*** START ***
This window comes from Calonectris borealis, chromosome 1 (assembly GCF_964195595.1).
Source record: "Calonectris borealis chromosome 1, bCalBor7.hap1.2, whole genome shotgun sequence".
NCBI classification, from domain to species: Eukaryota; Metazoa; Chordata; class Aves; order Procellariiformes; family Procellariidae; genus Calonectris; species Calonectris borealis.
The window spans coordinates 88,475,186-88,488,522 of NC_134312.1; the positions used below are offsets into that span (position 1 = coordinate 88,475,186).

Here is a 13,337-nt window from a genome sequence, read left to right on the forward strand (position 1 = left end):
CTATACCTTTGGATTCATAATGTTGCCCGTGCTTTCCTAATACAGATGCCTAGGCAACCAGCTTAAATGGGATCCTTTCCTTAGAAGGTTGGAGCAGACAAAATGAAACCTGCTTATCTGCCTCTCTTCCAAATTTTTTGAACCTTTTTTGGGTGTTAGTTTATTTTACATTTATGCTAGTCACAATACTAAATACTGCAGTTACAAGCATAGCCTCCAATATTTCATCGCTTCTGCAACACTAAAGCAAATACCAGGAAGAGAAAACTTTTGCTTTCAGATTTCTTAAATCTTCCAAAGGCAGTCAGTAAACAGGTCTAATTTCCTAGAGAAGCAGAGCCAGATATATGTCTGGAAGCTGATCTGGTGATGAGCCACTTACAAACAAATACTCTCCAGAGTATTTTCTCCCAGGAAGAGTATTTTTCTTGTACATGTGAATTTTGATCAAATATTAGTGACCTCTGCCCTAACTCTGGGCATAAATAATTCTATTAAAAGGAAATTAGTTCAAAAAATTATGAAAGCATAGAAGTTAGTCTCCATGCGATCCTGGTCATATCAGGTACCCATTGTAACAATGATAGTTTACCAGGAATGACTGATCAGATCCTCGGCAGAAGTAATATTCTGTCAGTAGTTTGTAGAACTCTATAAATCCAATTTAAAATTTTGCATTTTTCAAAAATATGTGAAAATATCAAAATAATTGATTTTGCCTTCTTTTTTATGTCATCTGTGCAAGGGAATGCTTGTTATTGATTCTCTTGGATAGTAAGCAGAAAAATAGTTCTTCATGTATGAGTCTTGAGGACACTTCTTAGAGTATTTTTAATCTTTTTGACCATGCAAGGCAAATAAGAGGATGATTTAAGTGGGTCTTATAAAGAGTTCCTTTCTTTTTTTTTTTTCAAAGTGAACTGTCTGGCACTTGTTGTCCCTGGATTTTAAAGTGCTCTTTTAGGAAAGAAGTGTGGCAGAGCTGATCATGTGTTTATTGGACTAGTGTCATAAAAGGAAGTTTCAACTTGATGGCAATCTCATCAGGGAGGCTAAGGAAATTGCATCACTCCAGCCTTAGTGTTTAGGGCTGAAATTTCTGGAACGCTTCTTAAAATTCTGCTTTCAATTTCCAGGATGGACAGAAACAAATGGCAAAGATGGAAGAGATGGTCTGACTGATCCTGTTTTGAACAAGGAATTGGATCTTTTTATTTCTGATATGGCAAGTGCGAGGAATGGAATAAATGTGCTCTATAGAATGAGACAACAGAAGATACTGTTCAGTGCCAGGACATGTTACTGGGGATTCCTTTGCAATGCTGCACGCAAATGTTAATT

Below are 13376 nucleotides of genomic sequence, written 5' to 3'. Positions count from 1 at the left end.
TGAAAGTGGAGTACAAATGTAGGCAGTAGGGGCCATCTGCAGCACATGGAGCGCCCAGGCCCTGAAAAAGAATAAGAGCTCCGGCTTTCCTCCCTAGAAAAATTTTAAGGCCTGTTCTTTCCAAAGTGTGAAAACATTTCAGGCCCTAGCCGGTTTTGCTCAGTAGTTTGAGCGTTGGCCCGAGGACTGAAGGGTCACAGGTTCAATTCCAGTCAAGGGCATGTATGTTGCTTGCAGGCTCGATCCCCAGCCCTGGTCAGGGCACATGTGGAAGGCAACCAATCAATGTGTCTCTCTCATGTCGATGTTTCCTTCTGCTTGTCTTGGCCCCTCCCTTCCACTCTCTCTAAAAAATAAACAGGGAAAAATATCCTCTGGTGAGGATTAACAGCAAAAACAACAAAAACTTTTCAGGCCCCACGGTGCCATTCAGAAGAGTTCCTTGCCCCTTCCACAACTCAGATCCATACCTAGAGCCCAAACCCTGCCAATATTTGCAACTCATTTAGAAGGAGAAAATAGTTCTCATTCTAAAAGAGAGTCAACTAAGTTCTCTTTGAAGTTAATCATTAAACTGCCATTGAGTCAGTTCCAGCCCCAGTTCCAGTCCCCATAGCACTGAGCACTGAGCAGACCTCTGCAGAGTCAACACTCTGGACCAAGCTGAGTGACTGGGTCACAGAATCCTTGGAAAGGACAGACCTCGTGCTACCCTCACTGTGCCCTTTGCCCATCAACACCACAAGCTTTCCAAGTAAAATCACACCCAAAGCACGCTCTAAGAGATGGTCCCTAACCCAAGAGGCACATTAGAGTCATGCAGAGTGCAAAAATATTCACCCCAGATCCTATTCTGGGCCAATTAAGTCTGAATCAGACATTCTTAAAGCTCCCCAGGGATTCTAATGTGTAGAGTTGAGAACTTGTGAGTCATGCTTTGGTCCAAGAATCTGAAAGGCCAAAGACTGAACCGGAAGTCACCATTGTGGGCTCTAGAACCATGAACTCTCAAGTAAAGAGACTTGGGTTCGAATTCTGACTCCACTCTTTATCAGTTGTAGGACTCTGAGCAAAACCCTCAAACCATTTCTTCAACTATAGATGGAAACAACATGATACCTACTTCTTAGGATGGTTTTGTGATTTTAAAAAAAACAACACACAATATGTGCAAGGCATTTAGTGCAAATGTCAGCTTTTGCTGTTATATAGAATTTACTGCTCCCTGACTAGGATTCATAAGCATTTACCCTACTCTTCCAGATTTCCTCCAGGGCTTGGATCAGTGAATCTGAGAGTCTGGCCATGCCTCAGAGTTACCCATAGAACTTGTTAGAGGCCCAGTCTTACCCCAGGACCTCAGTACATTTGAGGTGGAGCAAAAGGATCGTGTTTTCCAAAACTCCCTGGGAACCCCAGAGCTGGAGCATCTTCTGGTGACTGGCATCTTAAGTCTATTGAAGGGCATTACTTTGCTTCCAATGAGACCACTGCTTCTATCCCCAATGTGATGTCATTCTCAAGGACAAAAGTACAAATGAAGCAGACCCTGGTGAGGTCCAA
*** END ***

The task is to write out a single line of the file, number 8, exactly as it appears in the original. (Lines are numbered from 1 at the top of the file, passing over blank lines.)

TGAAAGTGGAGTACAAATGTAGGCAGTAGGGGCCATCTGCAGCACATGGAGCGCCCAGGCCCTGAAAAAGAATAAGAGCTCCGGCTTTCCTCCCTAGAAAAATTTTAAGGCCTGTTCTTTCCAAAGTGTGAAAACATTTCAGGCCCTAGCCGGTTTTGCTCAGTAGTTTGAGCGTTGGCCCGAGGACTGAAGGGTCACAGGTTCAATTCCAGTCAAGGGCATGTATGTTGCTTGCAGGCTCGATCCCCAGCCCTGGTCAGGGCACATGTGGAAGGCAACCAATCAATGTGTCTCTCTCATGTCGATGTTTCCTTCTGCTTGTCTTGGCCCCTCCCTTCCACTCTCTCTAAAAAATAAACAGGGAAAAATATCCTCTGGTGAGGATTAACAGCAAAAACAACAAAAACTTTTCAGGCCCCACGGTGCCATTCAGAAGAGTTCCTTGCCCCTTCCACAACTCAGATCCATACCTAGAGCCCAAACCCTGCCAATATTTGCAACTCATTTAGAAGGAGAAAATAGTTCTCATTCTAAAAGAGAGTCAACTAAGTTCTCTTTGAAGTTAATCATTAAACTGCCATTGAGTCAGTTCCAGCCCCAGTTCCAGTCCCCATAGCACTGAGCACTGAGCAGACCTCTGCAGAGTCAACACTCTGGACCAAGCTGAGTGACTGGGTCACAGAATCCTTGGAAAGGACAGACCTCGTGCTACCCTCACTGTGCCCTTTGCCCATCAACACCACAAGCTTTCCAAGTAAAATCACACCCAAAGCACGCTCTAAGAGATGGTCCCTAACCCAAGAGGCACATTAGAGTCATGCAGAGTGCAAAAATATTCACCCCAGATCCTATTCTGGGCCAATTAAGTCTGAATCAGACATTCTTAAAGCTCCCCAGGGATTCTAATGTGTAGAGTTGAGAACTTGTGAGTCATGCTTTGGTCCAAGAATCTGAAAGGCCAAAGACTGAACCGGAAGTCACCATTGTGGGCTCTAGAACCATGAACTCTCAAGTAAAGAGACTTGGGTTCGAATTCTGACTCCACTCTTTATCAGTTGTAGGACTCTGAGCAAAACCCTCAAACCATTTCTTCAACTATAGATGGAAACAACATGATACCTACTTCTTAGGATGGTTTTGTGATTTTAAAAAAAACAACACACAATATGTGCAAGGCATTTAGTGCAAATGTCAGCTTTTGCTGTTATATAGAATTTACTGCTCCCTGACTAGGATTCATAAGCATTTACCCTACTCTTCCAGATTTCCTCCAGGGCTTGGATCAGTGAATCTGAGAGTCTGGCCATGCCTCAGAGTTACCCATAGAACTTGTTAGAGGCCCAGTCTTACCCCAGGACCTCAGTACATTTGAGGTGGAGCAAAAGGATCGTGTTTTCCAAAACTCCCTGGGAACCCCAGAGCTGGAGCATCTTCTGGTGACTGGCATCTTAAGTCTATTGAAGGGCATTACTTTGCTTCCAATGAGACCACTGCTTCTATCCCCAATGTGATGTCATTCTCAAGGACAAAAGTACAAATGAAGCAGACCCTGGTGAGGTCCAA